Well, one would hope that for situations when such proof of receipt is required, similar conditions (such as going in in person) would still apply, even if the original summons/documentation was sent electronically. That said, I think a friend of mine received a court summons in regular mail while overseas. Can't remember the details though. If that doesnt require registered mail, what does?
I agree normal mail has no proof of receipt, but the onus is still on you to check for it and to make ammends when you don't receive the mail. It's a lot more effort than being able to check mail from anywhere anytime.
Yes, with electronic message delivery the ability to check if someone actually received the communication can be designed in, but I don't see how that's a bad thing, unless you regularly use the excuse that you were on holiday to pay bills late?? Instant receipt doesn't necessarily mean that you have the ability to respond to whatever the government requires of you immediately (eg if you are on holiday) but at least you would be aware of it prior to not appearing in court or whatever (ok getting drastic with examples here but you get the point).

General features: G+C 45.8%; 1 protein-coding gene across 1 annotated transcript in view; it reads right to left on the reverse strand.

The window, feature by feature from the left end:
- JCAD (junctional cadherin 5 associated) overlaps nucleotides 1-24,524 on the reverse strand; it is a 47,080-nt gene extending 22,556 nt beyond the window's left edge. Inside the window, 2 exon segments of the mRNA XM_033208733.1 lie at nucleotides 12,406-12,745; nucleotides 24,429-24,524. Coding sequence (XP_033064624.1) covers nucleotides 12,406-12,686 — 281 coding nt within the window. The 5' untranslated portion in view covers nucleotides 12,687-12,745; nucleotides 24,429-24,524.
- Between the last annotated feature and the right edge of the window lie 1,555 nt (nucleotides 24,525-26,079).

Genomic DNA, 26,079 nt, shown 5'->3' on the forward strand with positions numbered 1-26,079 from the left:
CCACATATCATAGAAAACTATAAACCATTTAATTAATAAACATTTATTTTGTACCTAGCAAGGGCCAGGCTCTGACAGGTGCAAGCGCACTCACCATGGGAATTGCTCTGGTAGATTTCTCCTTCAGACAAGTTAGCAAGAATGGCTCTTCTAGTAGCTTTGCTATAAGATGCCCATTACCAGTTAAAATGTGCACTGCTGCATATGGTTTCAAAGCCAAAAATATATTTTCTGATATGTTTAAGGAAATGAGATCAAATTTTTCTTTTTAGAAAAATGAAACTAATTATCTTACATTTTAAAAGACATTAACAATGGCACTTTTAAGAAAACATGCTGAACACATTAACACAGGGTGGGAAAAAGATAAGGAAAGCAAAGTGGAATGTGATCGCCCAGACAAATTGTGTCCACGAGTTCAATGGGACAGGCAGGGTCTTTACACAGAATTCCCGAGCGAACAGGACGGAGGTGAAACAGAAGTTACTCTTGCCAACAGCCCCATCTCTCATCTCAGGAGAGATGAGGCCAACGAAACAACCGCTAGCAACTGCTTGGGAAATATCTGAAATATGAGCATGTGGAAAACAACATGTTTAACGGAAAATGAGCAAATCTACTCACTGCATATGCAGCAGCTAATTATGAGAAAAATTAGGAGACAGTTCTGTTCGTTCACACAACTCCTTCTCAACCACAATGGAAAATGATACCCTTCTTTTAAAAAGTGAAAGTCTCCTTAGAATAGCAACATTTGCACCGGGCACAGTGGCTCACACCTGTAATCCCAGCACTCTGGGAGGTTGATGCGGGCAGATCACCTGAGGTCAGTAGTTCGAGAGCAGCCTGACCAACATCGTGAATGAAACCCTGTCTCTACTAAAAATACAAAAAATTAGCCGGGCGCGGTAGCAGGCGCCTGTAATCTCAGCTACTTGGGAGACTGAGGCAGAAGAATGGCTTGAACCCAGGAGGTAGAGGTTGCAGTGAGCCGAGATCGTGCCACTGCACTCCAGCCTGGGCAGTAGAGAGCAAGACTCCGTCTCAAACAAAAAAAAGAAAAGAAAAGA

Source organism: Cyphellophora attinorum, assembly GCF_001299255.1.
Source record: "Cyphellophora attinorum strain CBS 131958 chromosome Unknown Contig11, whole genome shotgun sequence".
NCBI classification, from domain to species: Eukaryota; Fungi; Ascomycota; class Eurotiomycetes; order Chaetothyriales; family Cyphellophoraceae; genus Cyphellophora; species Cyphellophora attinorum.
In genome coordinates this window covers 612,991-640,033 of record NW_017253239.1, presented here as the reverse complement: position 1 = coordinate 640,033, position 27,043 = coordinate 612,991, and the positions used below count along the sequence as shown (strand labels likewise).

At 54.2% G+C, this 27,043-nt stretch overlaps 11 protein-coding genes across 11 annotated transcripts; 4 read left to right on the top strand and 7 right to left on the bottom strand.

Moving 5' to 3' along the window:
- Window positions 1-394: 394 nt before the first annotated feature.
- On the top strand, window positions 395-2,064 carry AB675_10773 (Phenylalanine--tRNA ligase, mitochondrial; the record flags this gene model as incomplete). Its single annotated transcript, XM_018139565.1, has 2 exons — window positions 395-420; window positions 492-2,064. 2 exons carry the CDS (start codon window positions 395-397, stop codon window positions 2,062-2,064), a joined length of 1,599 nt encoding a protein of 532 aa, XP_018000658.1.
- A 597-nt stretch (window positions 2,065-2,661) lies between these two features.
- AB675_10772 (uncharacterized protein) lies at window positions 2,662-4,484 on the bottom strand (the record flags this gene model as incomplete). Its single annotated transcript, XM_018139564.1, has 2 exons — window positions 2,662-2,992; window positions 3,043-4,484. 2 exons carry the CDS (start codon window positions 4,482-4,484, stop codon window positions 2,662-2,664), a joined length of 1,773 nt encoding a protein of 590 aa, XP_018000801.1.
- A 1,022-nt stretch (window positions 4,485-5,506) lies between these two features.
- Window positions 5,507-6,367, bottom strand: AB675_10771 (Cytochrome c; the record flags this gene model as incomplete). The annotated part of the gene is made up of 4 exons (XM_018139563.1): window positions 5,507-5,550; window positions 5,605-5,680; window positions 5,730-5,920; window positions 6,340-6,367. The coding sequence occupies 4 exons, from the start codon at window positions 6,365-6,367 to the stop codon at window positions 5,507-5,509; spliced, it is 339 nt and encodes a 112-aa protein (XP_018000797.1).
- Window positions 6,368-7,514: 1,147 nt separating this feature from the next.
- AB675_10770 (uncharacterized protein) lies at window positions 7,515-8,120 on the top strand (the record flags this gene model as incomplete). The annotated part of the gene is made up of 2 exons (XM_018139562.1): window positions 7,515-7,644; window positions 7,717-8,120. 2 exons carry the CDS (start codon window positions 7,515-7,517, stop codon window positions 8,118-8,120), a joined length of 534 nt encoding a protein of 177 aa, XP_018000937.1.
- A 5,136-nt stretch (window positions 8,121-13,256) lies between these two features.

I like the idea because I hate snail mail and the point I was trying to make in my original reply is that it is no more secure or reliable, and the onus is still on the individual to check the mailbox, and electronic delivery doesn't really change that.
Segwaying... the only issue I have with the idea is that it lends itself to the requirement for a unique government ID for everyone.